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10 Terrifying Historic Medical Instruments
Stem cell research, 3-D printed organs, genetically modified viruses—there’s no doubt we’re living in a world none of our ancestors could have imagined. So it’s easy for us to forget how bad even minor medical problems could be in the days when anesthesia was nonexistent. Could you lie still without moving or screaming while a surgeon cut you open? If you think you’re tough, read an account of Fanny Burney’s 1811 mastectomy. Still have the stomach for horrors? Here are 10 blood-curdling medical instruments from our past.
While technically a type of chain saw, this medical instrument, invented by Bernard Heine around 1830, wasn’t used to cut down trees. The osteotome was initially used in trepanning. The sharp spike was driven into the patient’s skull to hold the instrument in place, then the doctor cranked the handle to turn the saw-toothed blade. The osteotome was considered superior to a reciprocating saw or hammer and chisel when it came to getting through human bone without splintering or damaging nearby tissue. Later variations made the tool useful in arm and leg amputations and dental surgeries.
When a male patient’s urethra became too narrow to permit proper urine flow, doctors used a stricture divulsor. Basically, the instrument was inserted into the urethra via the tip of the penis and navigated to the required place. Then a screw in the handle was turned to separate the blades and dilate the urethra as far as possible. The majority of doctors believed tearing a tight stricture was better than stretching it too little, and seeing blood flow afterward was actually considered a good sign. Horrifyingly, it seems some patients preferred to turn the screw themselves, taking up to a half-hour to complete the operation to the doctor’s satisfaction.
A “phantom” or model was used to let doctors learn and practice techniques. This particularly nightmarish, articulated dental phantom looks like something designed by H.R. Giger for the Alien movie franchise, and likely dates from the 1930s. Judging from the design, this aluminum model was probably covered by a rubber head, now lost. Older versions were simpler, lacking the “silently screaming soul damned to an eternity in Hell” quality of later pieces. Dental phantoms often used human teeth extracted from corpses, and modern dental students still use similar models.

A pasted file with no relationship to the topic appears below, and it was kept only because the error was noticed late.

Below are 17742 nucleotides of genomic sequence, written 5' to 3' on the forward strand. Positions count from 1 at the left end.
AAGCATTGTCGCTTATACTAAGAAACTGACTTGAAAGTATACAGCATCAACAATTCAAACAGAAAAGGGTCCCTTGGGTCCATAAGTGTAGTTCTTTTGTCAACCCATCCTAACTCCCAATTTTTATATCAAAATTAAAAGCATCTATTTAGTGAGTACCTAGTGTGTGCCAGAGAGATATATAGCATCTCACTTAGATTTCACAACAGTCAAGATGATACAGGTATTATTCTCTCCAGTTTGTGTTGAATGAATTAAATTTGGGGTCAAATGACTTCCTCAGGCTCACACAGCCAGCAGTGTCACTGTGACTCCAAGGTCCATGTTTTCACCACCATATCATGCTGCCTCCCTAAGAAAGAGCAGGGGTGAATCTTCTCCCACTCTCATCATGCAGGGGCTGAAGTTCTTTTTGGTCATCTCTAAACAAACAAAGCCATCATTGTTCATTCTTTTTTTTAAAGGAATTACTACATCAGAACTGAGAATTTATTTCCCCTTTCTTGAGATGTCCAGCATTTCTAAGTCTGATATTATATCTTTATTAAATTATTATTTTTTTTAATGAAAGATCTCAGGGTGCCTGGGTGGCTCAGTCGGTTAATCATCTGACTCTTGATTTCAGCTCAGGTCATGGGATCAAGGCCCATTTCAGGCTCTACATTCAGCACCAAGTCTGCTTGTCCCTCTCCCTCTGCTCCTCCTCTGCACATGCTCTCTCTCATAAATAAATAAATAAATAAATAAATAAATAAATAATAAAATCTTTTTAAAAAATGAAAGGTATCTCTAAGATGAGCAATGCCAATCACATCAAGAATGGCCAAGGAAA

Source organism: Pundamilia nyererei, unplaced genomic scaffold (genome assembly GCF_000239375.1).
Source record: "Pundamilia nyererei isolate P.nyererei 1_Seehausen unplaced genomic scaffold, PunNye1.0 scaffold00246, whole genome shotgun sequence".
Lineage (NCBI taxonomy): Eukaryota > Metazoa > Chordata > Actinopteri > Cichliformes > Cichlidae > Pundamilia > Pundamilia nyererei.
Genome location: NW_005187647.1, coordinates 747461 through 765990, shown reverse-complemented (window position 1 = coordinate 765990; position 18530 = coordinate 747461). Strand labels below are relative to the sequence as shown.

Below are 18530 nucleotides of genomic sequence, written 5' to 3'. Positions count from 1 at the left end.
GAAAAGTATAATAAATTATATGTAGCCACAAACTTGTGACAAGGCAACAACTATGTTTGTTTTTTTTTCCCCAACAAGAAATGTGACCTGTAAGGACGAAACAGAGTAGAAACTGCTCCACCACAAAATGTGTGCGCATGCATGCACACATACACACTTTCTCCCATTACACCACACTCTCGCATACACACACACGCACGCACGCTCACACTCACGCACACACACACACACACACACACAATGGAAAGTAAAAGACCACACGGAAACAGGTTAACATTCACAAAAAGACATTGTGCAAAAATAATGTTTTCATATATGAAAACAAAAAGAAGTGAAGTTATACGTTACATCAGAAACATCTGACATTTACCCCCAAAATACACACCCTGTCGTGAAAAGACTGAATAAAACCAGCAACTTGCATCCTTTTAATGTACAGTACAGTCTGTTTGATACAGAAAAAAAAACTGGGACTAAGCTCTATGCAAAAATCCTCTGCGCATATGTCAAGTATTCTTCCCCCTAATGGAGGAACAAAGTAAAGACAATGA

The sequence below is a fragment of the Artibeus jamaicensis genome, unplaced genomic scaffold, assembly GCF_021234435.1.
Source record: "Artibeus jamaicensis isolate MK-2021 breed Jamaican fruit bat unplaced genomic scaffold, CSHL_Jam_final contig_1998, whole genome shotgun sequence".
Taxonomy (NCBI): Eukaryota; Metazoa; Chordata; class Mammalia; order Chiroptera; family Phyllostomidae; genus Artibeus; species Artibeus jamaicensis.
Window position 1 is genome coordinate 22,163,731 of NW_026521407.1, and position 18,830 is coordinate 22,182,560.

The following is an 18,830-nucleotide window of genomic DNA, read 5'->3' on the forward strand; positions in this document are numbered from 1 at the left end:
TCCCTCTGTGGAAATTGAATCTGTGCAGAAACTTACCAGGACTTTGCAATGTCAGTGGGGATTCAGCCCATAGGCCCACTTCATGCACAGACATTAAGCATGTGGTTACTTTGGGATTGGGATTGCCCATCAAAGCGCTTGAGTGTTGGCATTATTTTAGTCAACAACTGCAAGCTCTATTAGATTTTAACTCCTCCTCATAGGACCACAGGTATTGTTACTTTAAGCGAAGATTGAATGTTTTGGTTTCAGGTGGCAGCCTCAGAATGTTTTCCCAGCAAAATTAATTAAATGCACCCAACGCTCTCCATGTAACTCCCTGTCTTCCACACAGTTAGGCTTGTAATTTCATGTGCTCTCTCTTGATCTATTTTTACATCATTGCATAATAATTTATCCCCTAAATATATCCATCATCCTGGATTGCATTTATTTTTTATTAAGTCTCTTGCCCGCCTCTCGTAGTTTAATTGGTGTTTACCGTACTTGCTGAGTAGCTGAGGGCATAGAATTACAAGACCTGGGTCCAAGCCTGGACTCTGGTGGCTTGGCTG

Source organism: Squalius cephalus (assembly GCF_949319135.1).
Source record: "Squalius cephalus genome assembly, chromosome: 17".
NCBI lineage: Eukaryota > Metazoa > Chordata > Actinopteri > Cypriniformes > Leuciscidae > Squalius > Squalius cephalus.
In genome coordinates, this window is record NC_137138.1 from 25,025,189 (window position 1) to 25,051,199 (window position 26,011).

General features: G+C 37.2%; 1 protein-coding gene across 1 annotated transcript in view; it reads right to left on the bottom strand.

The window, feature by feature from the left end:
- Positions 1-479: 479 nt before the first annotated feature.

A cheat, perhaps, as this item isn’t a medical instrument, but these devices were used to help create a vaccine that saved many lives. In the history of warfare, far more soldiers died from illnesses than on the battlefield. Typhus epidemics swept through armies—not to mention poverty-stricken areas of cities, where people lived in close quarters without access to proper sanitation. The disease was carried by human lice and had no cure until the 1920s, when Professor Rudolph Weigl discovered a somewhat distasteful method for producing an effective vaccine. Lice were bred, hatched, and fed on human blood, thanks to men and women called “feeders,” who strapped the cages to their thighs or calves. Once grown, the lice were infected with the disease, dissected, and the vaccine created.
Any infection, no matter how small, had life-threatening potential in a time before antibiotics. To treat tonsillitis and its related complication, peritonsillar abscess, commonly known as quinsy, the tonsil guillotine was developed. The instrument permitted a doctor to reach into a patient’s throat, pierce the tonsil with a fork as if spearing a cocktail wiener at a Super Bowl party, and sever the tissue with the guillotine’s blade. By the late 19th century, a mild anesthetic in the form of a cocaine solution was injected before the guillotine’s use. The instrument was a boon to doctors, who had previously risked being bitten while sticking their fingers into a patient’s mouth.